He says the opportunities for couture fashion and high-quality jewelry is still strong. “Dallas is just hard to explain. It’s really one of the most incredible buying markets in the world.”
Completing the joint purchase of the Quadrangle in Oak Lawn has taken up much of Hughes’ time and imagination. The unusual retail complex has been plagued by poor retail development and a layout that’s confusing to customers. Hughes hopes to develop a “town square” image by constructing new buildings closer to the street to emphasize a pedestrian lifestyle like that of the neighborhood. He says that by adding a dry-cleaning business or a takeout delicatessen and putting the parking underground, the center’s image could also improve.
The project at 3311 Oak Lawn is another Hughes development that mixes “high- end” retail with office space and wraps it in European-style architecture that includes a garden court, a 27-foot-tall drive-through to valet parking and the permanent display of a Tom Wesselman sculpture. Hughes Interests is also working on a $30 million mixed-use project in Bedford, a $25 million joint venture in Tulsa and a renovation project at Preston Center that will feature Grecian architectur
Hughes says he’s not interested in expanding his young company too rapidly; he’s content to first focus on quality. “In the long term, I would like to do more mixed-use development where we’re able to control the context of the area to the extent that we can see a stronger pedestrian condition. Those are the sorts of things that make the city more appealing. You have to have that kind of feeling so people feel like they are truly in an international city.”
The first T.G.I. Friday’s opened in 1965 in Manhattan at First Avenue and 63rd Street, but it’s been 12 years since Dan Scoggin opened the first T.G.I. Friday’s theme restaurant in Dallas. During those years, neither he nor any of the other employees of the burgeoning chain have talked to the media about the business and management, nor have they ever spent a dollar advertising it.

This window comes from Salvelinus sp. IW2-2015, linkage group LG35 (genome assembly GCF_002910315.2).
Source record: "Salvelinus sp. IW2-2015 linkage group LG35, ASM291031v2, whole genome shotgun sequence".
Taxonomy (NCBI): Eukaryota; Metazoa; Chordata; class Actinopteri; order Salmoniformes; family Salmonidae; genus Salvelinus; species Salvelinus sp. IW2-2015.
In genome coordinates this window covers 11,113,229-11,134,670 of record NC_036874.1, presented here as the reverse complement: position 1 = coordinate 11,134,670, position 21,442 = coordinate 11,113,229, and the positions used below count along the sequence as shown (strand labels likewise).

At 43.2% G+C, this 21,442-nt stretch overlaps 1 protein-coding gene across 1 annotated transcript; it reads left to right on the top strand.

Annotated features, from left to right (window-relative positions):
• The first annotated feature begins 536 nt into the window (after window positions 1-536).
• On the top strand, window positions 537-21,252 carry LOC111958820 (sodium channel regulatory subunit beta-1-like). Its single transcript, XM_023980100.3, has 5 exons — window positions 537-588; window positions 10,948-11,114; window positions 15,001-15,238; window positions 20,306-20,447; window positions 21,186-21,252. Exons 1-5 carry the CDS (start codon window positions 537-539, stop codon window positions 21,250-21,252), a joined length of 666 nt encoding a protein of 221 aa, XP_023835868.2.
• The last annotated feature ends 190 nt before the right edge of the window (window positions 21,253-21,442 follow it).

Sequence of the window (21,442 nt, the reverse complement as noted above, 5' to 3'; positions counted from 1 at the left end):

Sound unusual? It is when you think that TGI Friday’s Inc. was admitted to the New York Stock Exchange in December 1983 and now represents 90 of the highest-volume restaurants in the nation. Much of Friday’s success is attributed to Scoggin and his method of managing the restaurants. That means making customers feel welcome, offering the freshest foods and responding to fickle American appetites with lightning-quick effort
It’s common. Scoggin says. to change Friday’s menus every six months. In fact, it’s one the keys to avoiding seasonal lags. Light pasta is popular now, as are fresh vegetables. Scoggin says it’s important to offer a “palate range” at Friday’s that runs from light to heavy and to change the palate range from season to season.
Whenever there’s a lag at one of the restaurants, Scoggin calls the manager to find out why. That’s how he developed his “four walls” philosophy and the affectionate title of “the gray-haired philosopher” that his employees have given him. His theory says that the success of a restaurant depends on what happens inside the restaurant, not external factors such as the weather or a restaurant locatio
Despite Friday’s success, Scoggin, 46, isn’t about to sit back and let the restaurants run themselves. The company will open at least 20 more Friday’s restaurants by the end of the year. More Dalts and Fast Friday’s restaurants are planned for 1985, and the company plans to eventually expand to Europe. “I believe in working smarter, not harder,” he says.